said Chickweed, "pass my house yesterday morning," "Why didn't
you up, and collar him!" says Spyers. "I was so struck all of a
heap, that you might have fractured my skull with a toothpick,"
says the poor man; "but we're sure to have him; for between ten
and eleven o'clock at night he passed again." Spyers no sooner
heard this, than he put some clean linen and a comb, in his
pocket, in case he should have to stop a day or two; and away he
goes, and sets himself down at one of the public-house windows
behind the little red curtain, with his hat on, all ready to bolt
out, at a moment's notice. He was smoking his pipe here, late at
night, when all of a sudden Chickweed roars out, "Here he is!
Stop thief! Murder!" Jem Spyers dashes out; and there he sees
Chickweed, a-tearing down the street full cry. Away goes Spyers;
on goes Chickweed; round turns the people; everybody roars out,
"Thieves!" and Chickweed himself keeps on shouting, all the time,
like mad. Spyers loses sight of him a minute as he turns a
corner; shoots round; sees a little crowd; dives in; "Which is
the man?" "D--me!" says Chickweed, "I've lost him again!" It
was a remarkable occurrence, but he warn't to be seen nowhere, so
they went back to the public-house. Next morning, Spyers took his
old place, and looked out, from behind the curtain, for a tall
man with a black patch over his eye, till his own two eyes ached
again. At last, he couldn't help shutting 'em, to ease 'em a
minute; and the very moment he did so, he hears Chickweed
a-roaring out, "Here he is!" Off he starts once more, with
Chickweed half-way down the street ahead of him; and after twice
as long a run as the yesterday's one, the man's lost again! This
was done, once or twice more, till one-half the neighbours gave
out that Mr. Chickweed had been robbed by the devil, who was
playing tricks with him arterwards; and the other half, that poor
Mr. Chickweed had gone mad with grief.'
'What did Jem Spyers say?' inquired the doctor; who had returned
to the room shortly after the commencement of the story.
'Jem Spyers,' resumed the officer, 'for a long time said nothing
at all, and listened to everything without seeming to, which
showed he understood his business. But, one morning, he walked
into the bar, and taking out his snuffbox, says "Chickweed, I've
found out who done this here robbery." "Have you?" said
Chickweed. "Oh, my dear Spyers, only let me have wengeance, and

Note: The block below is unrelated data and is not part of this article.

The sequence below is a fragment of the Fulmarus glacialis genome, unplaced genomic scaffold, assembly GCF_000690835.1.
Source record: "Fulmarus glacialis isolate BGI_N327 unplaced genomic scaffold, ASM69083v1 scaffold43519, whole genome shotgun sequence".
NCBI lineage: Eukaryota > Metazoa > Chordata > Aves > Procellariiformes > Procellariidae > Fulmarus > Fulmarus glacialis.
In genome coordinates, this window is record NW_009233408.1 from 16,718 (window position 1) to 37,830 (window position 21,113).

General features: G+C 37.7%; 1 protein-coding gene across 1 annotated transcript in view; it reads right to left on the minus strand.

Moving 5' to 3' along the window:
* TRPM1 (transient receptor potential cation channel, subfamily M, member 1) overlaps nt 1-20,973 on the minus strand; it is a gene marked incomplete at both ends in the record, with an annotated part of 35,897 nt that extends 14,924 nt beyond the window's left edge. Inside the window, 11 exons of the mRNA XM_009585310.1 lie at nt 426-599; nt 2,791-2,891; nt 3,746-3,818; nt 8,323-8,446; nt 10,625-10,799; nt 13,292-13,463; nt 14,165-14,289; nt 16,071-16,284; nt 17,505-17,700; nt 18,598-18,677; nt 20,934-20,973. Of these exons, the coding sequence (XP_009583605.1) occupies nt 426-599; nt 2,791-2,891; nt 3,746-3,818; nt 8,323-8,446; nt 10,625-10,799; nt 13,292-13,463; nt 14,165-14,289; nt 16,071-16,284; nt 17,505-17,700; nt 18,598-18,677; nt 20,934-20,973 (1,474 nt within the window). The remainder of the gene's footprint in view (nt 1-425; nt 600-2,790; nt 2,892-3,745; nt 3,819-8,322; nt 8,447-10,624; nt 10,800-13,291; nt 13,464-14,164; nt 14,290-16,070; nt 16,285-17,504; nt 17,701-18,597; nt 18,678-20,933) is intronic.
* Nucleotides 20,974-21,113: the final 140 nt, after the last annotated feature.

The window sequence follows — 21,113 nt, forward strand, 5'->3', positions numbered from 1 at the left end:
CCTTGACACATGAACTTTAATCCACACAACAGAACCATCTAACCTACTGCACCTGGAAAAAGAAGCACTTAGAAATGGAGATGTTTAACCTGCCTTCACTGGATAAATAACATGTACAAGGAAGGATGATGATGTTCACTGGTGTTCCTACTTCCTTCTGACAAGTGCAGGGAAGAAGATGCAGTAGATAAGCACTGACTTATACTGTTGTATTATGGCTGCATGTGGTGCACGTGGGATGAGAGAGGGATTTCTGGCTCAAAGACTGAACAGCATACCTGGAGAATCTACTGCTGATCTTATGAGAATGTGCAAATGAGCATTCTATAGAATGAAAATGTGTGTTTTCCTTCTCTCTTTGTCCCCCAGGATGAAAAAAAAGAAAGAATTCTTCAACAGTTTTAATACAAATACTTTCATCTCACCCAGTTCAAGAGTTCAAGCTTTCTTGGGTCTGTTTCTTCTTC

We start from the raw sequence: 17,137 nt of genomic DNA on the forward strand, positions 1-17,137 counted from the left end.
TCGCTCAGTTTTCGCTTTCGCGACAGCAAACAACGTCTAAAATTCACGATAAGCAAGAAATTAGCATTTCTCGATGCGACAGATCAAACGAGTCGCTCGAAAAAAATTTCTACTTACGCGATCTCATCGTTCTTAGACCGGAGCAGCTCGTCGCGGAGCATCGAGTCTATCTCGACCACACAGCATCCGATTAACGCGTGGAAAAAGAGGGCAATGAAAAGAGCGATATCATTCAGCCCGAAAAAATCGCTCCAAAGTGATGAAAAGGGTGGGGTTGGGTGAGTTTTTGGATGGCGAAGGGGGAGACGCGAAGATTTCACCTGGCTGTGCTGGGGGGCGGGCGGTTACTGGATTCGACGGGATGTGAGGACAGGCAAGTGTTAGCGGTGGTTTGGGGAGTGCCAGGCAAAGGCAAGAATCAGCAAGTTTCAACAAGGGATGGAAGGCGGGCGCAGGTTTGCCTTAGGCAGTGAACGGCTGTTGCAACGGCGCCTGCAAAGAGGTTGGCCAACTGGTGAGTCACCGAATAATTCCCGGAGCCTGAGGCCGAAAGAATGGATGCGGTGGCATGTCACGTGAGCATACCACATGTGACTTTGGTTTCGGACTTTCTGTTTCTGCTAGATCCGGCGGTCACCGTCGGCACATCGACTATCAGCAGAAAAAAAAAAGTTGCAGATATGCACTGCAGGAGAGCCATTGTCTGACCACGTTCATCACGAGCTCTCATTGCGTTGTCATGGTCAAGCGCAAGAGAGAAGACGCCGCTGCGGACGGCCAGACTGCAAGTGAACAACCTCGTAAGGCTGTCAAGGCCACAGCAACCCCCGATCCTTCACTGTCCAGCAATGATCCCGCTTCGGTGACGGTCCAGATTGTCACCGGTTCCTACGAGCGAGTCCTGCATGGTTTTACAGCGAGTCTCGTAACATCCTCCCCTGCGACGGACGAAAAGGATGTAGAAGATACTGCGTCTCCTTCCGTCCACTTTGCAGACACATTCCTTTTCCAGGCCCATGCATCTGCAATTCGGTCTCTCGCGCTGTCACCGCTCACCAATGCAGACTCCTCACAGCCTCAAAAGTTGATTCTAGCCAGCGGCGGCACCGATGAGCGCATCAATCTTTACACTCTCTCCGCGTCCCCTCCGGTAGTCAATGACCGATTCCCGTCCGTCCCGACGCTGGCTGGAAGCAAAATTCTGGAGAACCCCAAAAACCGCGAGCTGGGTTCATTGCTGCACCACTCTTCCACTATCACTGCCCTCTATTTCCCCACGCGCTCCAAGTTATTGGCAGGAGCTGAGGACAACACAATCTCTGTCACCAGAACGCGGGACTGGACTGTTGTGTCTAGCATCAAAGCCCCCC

I shall die contented! Oh, my dear Spyers, where is the
villain!" "Come!" said Spyers, offering him a pinch of snuff,
"none of that gammon! You did it yourself." So he had; and a
good bit of money he had made by it, too; and nobody would never
have found it out, if he hadn't been so precious anxious to keep
up appearances!' said Mr. Blathers, putting down his wine-glass,
and clinking the handcuffs together.
'Very curious, indeed,' observed the doctor. 'Now, if you
please, you can walk upstairs.'
'If YOU please, sir,' returned Mr. Blathers. Closely following
Mr. Losberne, the two officers ascended to Oliver's bedroom; Mr.
Giles preceding the party, with a lighted candle.
Oliver had been dozing; but looked worse, and was more feverish
than he had appeared yet. Being assisted by the doctor, he
managed to sit up in bed for a minute or so; and looked at the
strangers without at all understanding what was going forward--in
fact, without seeming to recollect where he was, or what had been
'This,' said Mr. Losberne, speaking softly, but with great
vehemence notwithstanding, 'this is the lad, who, being
accidently wounded by a spring-gun in some boyish trespass on Mr.
What-d' ye-call-him's grounds, at the back here, comes to the
house for assistance this morning, and is immediately laid hold
of and maltreated, by that ingenious gentleman with the candle in
his hand: who has placed his life in considerable danger, as I
can professionally certify.'
Messrs. Blathers and Duff looked at Mr. Giles, as he was thus
recommended to their notice. The bewildered butler gazed from
them towards Oliver, and from Oliver towards Mr. Losberne, with a
most ludicrous mixture of fear and perplexity.
'You don't mean to deny that, I suppose?' said the doctor, laying
Oliver gently down again.
'It was all done for the--for the best, sir,' answered Giles. 'I
am sure I thought it was the boy, or I wouldn't have meddled with
him. I am not of an inhuman disposition, sir.'
'Thought it was what boy?' inquired the senior officer.
'The housebreaker's boy, sir!' replied Giles. 'They--they
certainly had a boy.'
'Well? Do you think so now?' inquired Blathers.
'Think what, now?' replied Giles, looking vacantly at his
'Think it's the same boy, Stupid-head?' rejoined Blathers,